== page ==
Russian Ministry Proposes Capital Mandates for ICO Organizers

One of Russia's government ministries has proposed a law that would introduce a capital threshold for initial coin offering (ICO) organizers.

AccessTimeIconFeb 13, 2018 at 4:45 a.m. UTC
Updated Sep 13, 2021 at 7:33 a.m. UTC
10 Years of Decentralizing the Future
May 29-31, 2024 - Austin, TexasThe biggest and most established global hub for everything crypto, blockchain and Web3.Register Now

One of Russia's government ministries has proposed a law that, if approved, would introduce a capital requirement for initial coin offering (ICO) organizers.

The proposal, which was released by Russia's Ministry of Communications and Mass Media last week, seeks to enforce a series of requirements before any ICO activity can be officially accredited within the country.

One major element of the proposal is that ICO organizers must have at least 100 million rubles (or $1.73 million) worth of authorized capital and must be registered as a legal entity within the Russian territory, with bank accounts from licensed financial institutions. The proposal has been published as part of a public comment period which stretches from Feb. 9 to Feb. 23.

The resolution, if enacted, will also give the Ministry of Communications and Mass Media the right to accredit ICOs within 30 days after a project submits an application.

In addition, through the proposed regulation, the ministry wants to mandate inspections every three years in order to examine whether accredited projects are still in compliance with the requirements.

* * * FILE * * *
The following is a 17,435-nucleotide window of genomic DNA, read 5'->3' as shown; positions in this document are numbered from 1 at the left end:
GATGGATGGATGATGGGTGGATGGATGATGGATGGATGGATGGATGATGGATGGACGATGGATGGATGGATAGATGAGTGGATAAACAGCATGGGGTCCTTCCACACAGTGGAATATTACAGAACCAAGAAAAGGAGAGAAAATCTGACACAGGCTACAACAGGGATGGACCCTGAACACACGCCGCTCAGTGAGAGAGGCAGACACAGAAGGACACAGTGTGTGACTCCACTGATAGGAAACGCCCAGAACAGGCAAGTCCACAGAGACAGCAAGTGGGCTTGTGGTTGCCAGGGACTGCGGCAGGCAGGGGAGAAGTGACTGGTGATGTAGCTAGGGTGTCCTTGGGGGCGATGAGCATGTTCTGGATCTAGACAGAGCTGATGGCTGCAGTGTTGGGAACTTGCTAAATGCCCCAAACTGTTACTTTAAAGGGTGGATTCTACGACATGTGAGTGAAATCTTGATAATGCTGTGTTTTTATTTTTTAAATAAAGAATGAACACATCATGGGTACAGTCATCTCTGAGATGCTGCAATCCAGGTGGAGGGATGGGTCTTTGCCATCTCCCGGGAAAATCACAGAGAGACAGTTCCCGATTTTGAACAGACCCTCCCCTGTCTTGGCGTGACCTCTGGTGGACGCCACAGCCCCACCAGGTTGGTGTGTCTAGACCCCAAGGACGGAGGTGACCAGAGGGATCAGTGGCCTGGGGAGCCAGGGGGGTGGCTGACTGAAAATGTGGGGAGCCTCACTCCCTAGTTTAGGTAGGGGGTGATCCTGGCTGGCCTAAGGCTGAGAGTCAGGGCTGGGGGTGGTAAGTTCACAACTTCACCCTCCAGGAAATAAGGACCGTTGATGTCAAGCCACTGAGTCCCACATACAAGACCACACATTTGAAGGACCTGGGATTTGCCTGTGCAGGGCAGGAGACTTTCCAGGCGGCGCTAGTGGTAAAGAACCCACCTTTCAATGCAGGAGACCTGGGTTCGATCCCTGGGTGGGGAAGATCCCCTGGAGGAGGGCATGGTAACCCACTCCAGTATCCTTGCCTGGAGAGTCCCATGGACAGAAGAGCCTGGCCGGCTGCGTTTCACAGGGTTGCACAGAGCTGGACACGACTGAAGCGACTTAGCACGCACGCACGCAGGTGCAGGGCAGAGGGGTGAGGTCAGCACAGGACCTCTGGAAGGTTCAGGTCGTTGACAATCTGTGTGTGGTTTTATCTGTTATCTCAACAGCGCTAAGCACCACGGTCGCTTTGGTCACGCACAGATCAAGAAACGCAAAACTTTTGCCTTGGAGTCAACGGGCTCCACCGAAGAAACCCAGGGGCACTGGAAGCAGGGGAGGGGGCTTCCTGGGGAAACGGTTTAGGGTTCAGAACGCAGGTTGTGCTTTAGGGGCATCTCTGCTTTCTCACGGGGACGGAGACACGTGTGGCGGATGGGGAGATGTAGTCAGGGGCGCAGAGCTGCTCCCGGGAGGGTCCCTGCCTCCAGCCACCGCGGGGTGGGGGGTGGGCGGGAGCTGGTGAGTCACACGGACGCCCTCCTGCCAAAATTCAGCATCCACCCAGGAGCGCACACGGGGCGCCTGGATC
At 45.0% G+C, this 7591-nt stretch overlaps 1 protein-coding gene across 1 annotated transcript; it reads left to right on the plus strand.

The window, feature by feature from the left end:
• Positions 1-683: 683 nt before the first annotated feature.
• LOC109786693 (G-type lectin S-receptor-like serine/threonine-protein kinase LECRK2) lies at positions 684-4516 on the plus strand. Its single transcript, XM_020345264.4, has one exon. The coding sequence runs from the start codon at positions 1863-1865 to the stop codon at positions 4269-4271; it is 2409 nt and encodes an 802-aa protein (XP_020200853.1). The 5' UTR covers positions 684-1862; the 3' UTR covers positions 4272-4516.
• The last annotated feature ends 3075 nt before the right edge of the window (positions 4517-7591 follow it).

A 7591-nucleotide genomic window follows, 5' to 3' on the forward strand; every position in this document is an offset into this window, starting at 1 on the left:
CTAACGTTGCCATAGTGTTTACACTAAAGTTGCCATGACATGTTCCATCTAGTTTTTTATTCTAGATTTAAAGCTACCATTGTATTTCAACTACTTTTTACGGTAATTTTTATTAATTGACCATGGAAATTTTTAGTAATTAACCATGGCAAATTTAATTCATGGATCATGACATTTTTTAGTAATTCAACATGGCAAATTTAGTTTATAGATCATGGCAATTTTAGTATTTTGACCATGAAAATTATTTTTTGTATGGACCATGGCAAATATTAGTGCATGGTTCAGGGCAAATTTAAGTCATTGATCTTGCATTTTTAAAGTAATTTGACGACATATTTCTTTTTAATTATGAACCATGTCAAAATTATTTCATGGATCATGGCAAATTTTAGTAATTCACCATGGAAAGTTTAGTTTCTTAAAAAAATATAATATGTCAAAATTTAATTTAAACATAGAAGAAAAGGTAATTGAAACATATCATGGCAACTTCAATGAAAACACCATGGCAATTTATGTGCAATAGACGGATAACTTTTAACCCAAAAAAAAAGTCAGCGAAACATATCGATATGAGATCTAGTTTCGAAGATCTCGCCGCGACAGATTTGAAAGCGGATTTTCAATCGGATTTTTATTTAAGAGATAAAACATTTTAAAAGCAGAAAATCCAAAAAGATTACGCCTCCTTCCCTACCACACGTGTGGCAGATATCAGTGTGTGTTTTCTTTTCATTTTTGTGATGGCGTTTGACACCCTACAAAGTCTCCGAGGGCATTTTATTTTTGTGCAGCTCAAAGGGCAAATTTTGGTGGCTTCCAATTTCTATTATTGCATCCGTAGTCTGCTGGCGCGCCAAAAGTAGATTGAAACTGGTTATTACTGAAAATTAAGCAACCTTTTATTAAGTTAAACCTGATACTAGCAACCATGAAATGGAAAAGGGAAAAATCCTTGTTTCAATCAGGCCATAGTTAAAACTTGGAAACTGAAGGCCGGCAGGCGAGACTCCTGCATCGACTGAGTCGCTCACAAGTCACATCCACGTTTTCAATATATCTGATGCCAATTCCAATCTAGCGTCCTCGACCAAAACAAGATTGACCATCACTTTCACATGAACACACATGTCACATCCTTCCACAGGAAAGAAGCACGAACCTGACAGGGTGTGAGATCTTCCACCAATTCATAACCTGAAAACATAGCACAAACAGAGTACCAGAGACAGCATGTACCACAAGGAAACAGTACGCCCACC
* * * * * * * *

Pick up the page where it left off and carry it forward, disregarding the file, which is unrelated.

The new draft marks the latest step in the development of regulations around cryptocurrency and initial coin offerings in particular within Russia. It comes a month the Russian Finance Ministry submitted a proposal on Jan. 26 to regulate cryptocurrency investment as well as ICOs.

The Finance Ministry said at the time that these regulatory efforts are within the context of orders issued by Russian president Vladimir Putin last year.

Moscow image via Shutterstock

Disclosure

Please note that our privacy policy, terms of use, cookies, and do not sell my personal information has been updated.

CoinDesk is an award-winning media outlet that covers the cryptocurrency industry. Its journalists abide by a strict set of editorial policies. In November 2023, CoinDesk was acquired by the Bullish group, owner of Bullish, a regulated, digital assets exchange. The Bullish group is majority-owned by Block.one; both companies have interests in a variety of blockchain and digital asset businesses and significant holdings of digital assets, including bitcoin. CoinDesk operates as an independent subsidiary with an editorial committee to protect journalistic independence. CoinDesk offers all employees above a certain salary threshold, including journalists, stock options in the Bullish group as part of their compensation.


Learn more about Consensus 2024, CoinDesk's longest-running and most influential event that brings together all sides of crypto, blockchain and Web3. Head to consensus.coindesk.com to register and buy your pass now.